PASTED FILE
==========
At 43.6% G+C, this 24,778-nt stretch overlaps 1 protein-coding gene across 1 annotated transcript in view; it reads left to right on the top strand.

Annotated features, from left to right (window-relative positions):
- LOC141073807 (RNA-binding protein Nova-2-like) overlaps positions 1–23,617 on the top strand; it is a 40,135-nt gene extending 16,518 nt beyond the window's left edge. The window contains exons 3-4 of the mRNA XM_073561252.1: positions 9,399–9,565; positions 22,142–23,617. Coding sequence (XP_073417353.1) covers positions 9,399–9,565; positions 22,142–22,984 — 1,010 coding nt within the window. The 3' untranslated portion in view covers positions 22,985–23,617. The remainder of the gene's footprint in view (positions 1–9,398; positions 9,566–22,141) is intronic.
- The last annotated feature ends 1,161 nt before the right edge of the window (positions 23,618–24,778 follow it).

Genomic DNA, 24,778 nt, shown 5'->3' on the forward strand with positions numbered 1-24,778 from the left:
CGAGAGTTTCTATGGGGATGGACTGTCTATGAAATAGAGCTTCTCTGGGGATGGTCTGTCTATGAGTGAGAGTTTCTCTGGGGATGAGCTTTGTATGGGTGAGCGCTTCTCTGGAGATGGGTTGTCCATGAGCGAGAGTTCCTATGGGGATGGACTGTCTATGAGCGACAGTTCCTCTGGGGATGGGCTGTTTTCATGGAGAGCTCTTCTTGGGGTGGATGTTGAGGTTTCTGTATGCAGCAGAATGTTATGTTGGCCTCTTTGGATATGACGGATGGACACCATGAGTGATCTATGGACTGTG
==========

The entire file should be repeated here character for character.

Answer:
At 43.6% G+C, this 24,778-nt stretch overlaps 1 protein-coding gene across 1 annotated transcript in view; it reads left to right on the top strand.

Annotated features, from left to right (window-relative positions):
- LOC141073807 (RNA-binding protein Nova-2-like) overlaps positions 1–23,617 on the top strand; it is a 40,135-nt gene extending 16,518 nt beyond the window's left edge. The window contains exons 3-4 of the mRNA XM_073561252.1: positions 9,399–9,565; positions 22,142–23,617. Coding sequence (XP_073417353.1) covers positions 9,399–9,565; positions 22,142–22,984 — 1,010 coding nt within the window. The 3' untranslated portion in view covers positions 22,985–23,617. The remainder of the gene's footprint in view (positions 1–9,398; positions 9,566–22,141) is intronic.
- The last annotated feature ends 1,161 nt before the right edge of the window (positions 23,618–24,778 follow it).

Genomic DNA, 24,778 nt, shown 5'->3' on the forward strand with positions numbered 1-24,778 from the left:
CGAGAGTTTCTATGGGGATGGACTGTCTATGAAATAGAGCTTCTCTGGGGATGGTCTGTCTATGAGTGAGAGTTTCTCTGGGGATGAGCTTTGTATGGGTGAGCGCTTCTCTGGAGATGGGTTGTCCATGAGCGAGAGTTCCTATGGGGATGGACTGTCTATGAGCGACAGTTCCTCTGGGGATGGGCTGTTTTCATGGAGAGCTCTTCTTGGGGTGGATGTTGAGGTTTCTGTATGCAGCAGAATGTTATGTTGGCCTCTTTGGATATGACGGATGGACACCATGAGTGATCTATGGACTGTG